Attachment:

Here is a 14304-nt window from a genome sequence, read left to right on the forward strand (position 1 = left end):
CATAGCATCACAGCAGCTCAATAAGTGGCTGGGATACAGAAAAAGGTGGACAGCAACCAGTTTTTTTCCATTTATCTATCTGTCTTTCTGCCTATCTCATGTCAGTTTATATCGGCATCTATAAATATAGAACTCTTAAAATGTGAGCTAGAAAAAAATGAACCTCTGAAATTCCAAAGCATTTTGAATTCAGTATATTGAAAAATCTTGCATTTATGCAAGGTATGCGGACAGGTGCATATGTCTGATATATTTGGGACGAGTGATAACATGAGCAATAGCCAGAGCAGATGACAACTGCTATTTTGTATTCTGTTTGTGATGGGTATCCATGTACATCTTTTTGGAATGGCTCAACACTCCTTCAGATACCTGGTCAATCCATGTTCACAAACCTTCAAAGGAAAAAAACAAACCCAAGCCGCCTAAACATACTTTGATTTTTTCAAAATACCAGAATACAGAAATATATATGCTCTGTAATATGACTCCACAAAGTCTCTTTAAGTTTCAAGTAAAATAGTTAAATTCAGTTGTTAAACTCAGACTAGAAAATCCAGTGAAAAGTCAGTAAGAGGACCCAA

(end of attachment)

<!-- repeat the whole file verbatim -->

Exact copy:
Here is a 14304-nt window from a genome sequence, read left to right on the forward strand (position 1 = left end):
CATAGCATCACAGCAGCTCAATAAGTGGCTGGGATACAGAAAAAGGTGGACAGCAACCAGTTTTTTTCCATTTATCTATCTGTCTTTCTGCCTATCTCATGTCAGTTTATATCGGCATCTATAAATATAGAACTCTTAAAATGTGAGCTAGAAAAAAATGAACCTCTGAAATTCCAAAGCATTTTGAATTCAGTATATTGAAAAATCTTGCATTTATGCAAGGTATGCGGACAGGTGCATATGTCTGATATATTTGGGACGAGTGATAACATGAGCAATAGCCAGAGCAGATGACAACTGCTATTTTGTATTCTGTTTGTGATGGGTATCCATGTACATCTTTTTGGAATGGCTCAACACTCCTTCAGATACCTGGTCAATCCATGTTCACAAACCTTCAAAGGAAAAAAACAAACCCAAGCCGCCTAAACATACTTTGATTTTTTCAAAATACCAGAATACAGAAATATATATGCTCTGTAATATGACTCCACAAAGTCTCTTTAAGTTTCAAGTAAAATAGTTAAATTCAGTTGTTAAACTCAGACTAGAAAATCCAGTGAAAAGTCAGTAAGAGGACCCAA